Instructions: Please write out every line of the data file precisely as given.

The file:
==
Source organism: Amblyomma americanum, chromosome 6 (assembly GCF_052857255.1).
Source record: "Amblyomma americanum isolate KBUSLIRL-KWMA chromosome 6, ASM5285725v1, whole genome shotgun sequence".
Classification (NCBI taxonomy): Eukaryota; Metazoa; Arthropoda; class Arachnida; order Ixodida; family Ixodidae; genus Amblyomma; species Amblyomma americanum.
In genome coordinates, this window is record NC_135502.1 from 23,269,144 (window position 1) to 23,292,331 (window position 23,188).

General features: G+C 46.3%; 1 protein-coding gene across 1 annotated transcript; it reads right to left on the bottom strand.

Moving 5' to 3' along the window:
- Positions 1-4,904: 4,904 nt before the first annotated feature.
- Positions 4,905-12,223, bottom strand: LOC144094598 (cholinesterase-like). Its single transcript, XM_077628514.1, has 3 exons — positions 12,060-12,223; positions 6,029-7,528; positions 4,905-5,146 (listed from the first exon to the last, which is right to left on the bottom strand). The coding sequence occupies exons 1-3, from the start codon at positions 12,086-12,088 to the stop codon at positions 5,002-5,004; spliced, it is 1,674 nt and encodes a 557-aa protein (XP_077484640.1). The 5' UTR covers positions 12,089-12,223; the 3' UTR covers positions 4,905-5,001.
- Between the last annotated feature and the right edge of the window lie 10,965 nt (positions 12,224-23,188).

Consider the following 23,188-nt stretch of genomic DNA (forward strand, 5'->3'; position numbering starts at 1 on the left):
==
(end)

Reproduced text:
Source organism: Amblyomma americanum, chromosome 6 (assembly GCF_052857255.1).
Source record: "Amblyomma americanum isolate KBUSLIRL-KWMA chromosome 6, ASM5285725v1, whole genome shotgun sequence".
Classification (NCBI taxonomy): Eukaryota; Metazoa; Arthropoda; class Arachnida; order Ixodida; family Ixodidae; genus Amblyomma; species Amblyomma americanum.
In genome coordinates, this window is record NC_135502.1 from 23,269,144 (window position 1) to 23,292,331 (window position 23,188).

General features: G+C 46.3%; 1 protein-coding gene across 1 annotated transcript; it reads right to left on the bottom strand.

Moving 5' to 3' along the window:
- Positions 1-4,904: 4,904 nt before the first annotated feature.
- Positions 4,905-12,223, bottom strand: LOC144094598 (cholinesterase-like). Its single transcript, XM_077628514.1, has 3 exons — positions 12,060-12,223; positions 6,029-7,528; positions 4,905-5,146 (listed from the first exon to the last, which is right to left on the bottom strand). The coding sequence occupies exons 1-3, from the start codon at positions 12,086-12,088 to the stop codon at positions 5,002-5,004; spliced, it is 1,674 nt and encodes a 557-aa protein (XP_077484640.1). The 5' UTR covers positions 12,089-12,223; the 3' UTR covers positions 4,905-5,001.
- Between the last annotated feature and the right edge of the window lie 10,965 nt (positions 12,224-23,188).

Consider the following 23,188-nt stretch of genomic DNA (forward strand, 5'->3'; position numbering starts at 1 on the left):